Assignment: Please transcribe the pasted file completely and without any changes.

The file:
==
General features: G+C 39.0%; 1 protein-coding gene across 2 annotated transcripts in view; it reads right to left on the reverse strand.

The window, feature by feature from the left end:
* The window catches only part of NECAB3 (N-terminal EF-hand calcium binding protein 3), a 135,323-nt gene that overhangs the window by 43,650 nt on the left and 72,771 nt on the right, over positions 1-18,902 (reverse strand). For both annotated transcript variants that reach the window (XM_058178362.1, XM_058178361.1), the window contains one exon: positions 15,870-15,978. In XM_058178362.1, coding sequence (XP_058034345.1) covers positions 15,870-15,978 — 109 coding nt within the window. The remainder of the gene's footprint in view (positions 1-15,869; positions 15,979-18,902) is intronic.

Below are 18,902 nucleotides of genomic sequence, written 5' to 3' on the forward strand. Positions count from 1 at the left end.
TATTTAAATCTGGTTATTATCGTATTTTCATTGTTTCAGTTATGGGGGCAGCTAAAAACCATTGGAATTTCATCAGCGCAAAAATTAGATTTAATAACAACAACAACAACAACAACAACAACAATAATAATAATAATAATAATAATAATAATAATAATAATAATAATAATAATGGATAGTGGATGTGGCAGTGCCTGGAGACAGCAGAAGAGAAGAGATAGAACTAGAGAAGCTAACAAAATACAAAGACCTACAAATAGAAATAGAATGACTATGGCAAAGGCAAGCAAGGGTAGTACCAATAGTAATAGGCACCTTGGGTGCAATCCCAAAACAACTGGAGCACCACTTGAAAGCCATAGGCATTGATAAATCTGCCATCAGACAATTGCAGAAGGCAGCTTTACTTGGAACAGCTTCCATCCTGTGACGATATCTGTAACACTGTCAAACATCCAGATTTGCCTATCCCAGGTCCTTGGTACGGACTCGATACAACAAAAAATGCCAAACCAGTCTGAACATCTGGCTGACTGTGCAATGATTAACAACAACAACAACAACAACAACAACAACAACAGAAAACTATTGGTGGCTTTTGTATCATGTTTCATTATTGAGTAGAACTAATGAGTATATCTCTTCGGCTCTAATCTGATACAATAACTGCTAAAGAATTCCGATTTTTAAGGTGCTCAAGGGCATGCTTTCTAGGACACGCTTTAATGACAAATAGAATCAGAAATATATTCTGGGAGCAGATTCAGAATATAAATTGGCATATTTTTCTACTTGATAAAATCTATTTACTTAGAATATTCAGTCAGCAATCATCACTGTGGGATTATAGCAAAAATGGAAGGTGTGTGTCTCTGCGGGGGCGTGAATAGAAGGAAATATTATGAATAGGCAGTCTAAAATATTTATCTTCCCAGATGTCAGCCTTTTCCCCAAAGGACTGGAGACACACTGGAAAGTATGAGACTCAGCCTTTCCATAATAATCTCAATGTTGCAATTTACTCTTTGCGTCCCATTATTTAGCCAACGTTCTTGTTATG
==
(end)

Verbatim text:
General features: G+C 39.0%; 1 protein-coding gene across 2 annotated transcripts in view; it reads right to left on the reverse strand.

The window, feature by feature from the left end:
* The window catches only part of NECAB3 (N-terminal EF-hand calcium binding protein 3), a 135,323-nt gene that overhangs the window by 43,650 nt on the left and 72,771 nt on the right, over positions 1-18,902 (reverse strand). For both annotated transcript variants that reach the window (XM_058178362.1, XM_058178361.1), the window contains one exon: positions 15,870-15,978. In XM_058178362.1, coding sequence (XP_058034345.1) covers positions 15,870-15,978 — 109 coding nt within the window. The remainder of the gene's footprint in view (positions 1-15,869; positions 15,979-18,902) is intronic.

Below are 18,902 nucleotides of genomic sequence, written 5' to 3' on the forward strand. Positions count from 1 at the left end.
TATTTAAATCTGGTTATTATCGTATTTTCATTGTTTCAGTTATGGGGGCAGCTAAAAACCATTGGAATTTCATCAGCGCAAAAATTAGATTTAATAACAACAACAACAACAACAACAACAACAATAATAATAATAATAATAATAATAATAATAATAATAATAATAATAATAATGGATAGTGGATGTGGCAGTGCCTGGAGACAGCAGAAGAGAAGAGATAGAACTAGAGAAGCTAACAAAATACAAAGACCTACAAATAGAAATAGAATGACTATGGCAAAGGCAAGCAAGGGTAGTACCAATAGTAATAGGCACCTTGGGTGCAATCCCAAAACAACTGGAGCACCACTTGAAAGCCATAGGCATTGATAAATCTGCCATCAGACAATTGCAGAAGGCAGCTTTACTTGGAACAGCTTCCATCCTGTGACGATATCTGTAACACTGTCAAACATCCAGATTTGCCTATCCCAGGTCCTTGGTACGGACTCGATACAACAAAAAATGCCAAACCAGTCTGAACATCTGGCTGACTGTGCAATGATTAACAACAACAACAACAACAACAACAACAACAACAGAAAACTATTGGTGGCTTTTGTATCATGTTTCATTATTGAGTAGAACTAATGAGTATATCTCTTCGGCTCTAATCTGATACAATAACTGCTAAAGAATTCCGATTTTTAAGGTGCTCAAGGGCATGCTTTCTAGGACACGCTTTAATGACAAATAGAATCAGAAATATATTCTGGGAGCAGATTCAGAATATAAATTGGCATATTTTTCTACTTGATAAAATCTATTTACTTAGAATATTCAGTCAGCAATCATCACTGTGGGATTATAGCAAAAATGGAAGGTGTGTGTCTCTGCGGGGGCGTGAATAGAAGGAAATATTATGAATAGGCAGTCTAAAATATTTATCTTCCCAGATGTCAGCCTTTTCCCCAAAGGACTGGAGACACACTGGAAAGTATGAGACTCAGCCTTTCCATAATAATCTCAATGTTGCAATTTACTCTTTGCGTCCCATTATTTAGCCAACGTTCTTGTTATG